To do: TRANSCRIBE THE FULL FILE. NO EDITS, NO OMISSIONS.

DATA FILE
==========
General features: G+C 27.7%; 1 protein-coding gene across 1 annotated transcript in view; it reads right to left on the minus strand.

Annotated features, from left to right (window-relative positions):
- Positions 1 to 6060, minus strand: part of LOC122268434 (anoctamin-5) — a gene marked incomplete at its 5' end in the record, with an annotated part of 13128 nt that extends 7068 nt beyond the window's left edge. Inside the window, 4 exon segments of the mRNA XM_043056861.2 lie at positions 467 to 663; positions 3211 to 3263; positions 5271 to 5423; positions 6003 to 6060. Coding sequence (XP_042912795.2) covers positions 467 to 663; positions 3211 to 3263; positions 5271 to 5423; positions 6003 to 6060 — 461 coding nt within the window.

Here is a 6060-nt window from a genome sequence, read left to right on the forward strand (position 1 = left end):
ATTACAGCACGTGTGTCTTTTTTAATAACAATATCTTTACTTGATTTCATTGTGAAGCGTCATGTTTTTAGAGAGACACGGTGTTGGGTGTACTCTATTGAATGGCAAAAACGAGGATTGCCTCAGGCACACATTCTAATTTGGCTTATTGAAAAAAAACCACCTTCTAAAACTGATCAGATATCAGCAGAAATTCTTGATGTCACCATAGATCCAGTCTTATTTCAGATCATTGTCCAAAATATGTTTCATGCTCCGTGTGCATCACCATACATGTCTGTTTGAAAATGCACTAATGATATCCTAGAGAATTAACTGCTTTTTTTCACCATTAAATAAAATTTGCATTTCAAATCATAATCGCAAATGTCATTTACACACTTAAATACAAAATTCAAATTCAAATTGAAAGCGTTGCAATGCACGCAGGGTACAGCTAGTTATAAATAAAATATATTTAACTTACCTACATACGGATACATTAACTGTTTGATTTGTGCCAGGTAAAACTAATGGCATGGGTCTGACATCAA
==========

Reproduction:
General features: G+C 27.7%; 1 protein-coding gene across 1 annotated transcript in view; it reads right to left on the minus strand.

Annotated features, from left to right (window-relative positions):
- Positions 1 to 6060, minus strand: part of LOC122268434 (anoctamin-5) — a gene marked incomplete at its 5' end in the record, with an annotated part of 13128 nt that extends 7068 nt beyond the window's left edge. Inside the window, 4 exon segments of the mRNA XM_043056861.2 lie at positions 467 to 663; positions 3211 to 3263; positions 5271 to 5423; positions 6003 to 6060. Coding sequence (XP_042912795.2) covers positions 467 to 663; positions 3211 to 3263; positions 5271 to 5423; positions 6003 to 6060 — 461 coding nt within the window.

Here is a 6060-nt window from a genome sequence, read left to right on the forward strand (position 1 = left end):
ATTACAGCACGTGTGTCTTTTTTAATAACAATATCTTTACTTGATTTCATTGTGAAGCGTCATGTTTTTAGAGAGACACGGTGTTGGGTGTACTCTATTGAATGGCAAAAACGAGGATTGCCTCAGGCACACATTCTAATTTGGCTTATTGAAAAAAAACCACCTTCTAAAACTGATCAGATATCAGCAGAAATTCTTGATGTCACCATAGATCCAGTCTTATTTCAGATCATTGTCCAAAATATGTTTCATGCTCCGTGTGCATCACCATACATGTCTGTTTGAAAATGCACTAATGATATCCTAGAGAATTAACTGCTTTTTTTCACCATTAAATAAAATTTGCATTTCAAATCATAATCGCAAATGTCATTTACACACTTAAATACAAAATTCAAATTCAAATTGAAAGCGTTGCAATGCACGCAGGGTACAGCTAGTTATAAATAAAATATATTTAACTTACCTACATACGGATACATTAACTGTTTGATTTGTGCCAGGTAAAACTAATGGCATGGGTCTGACATCAA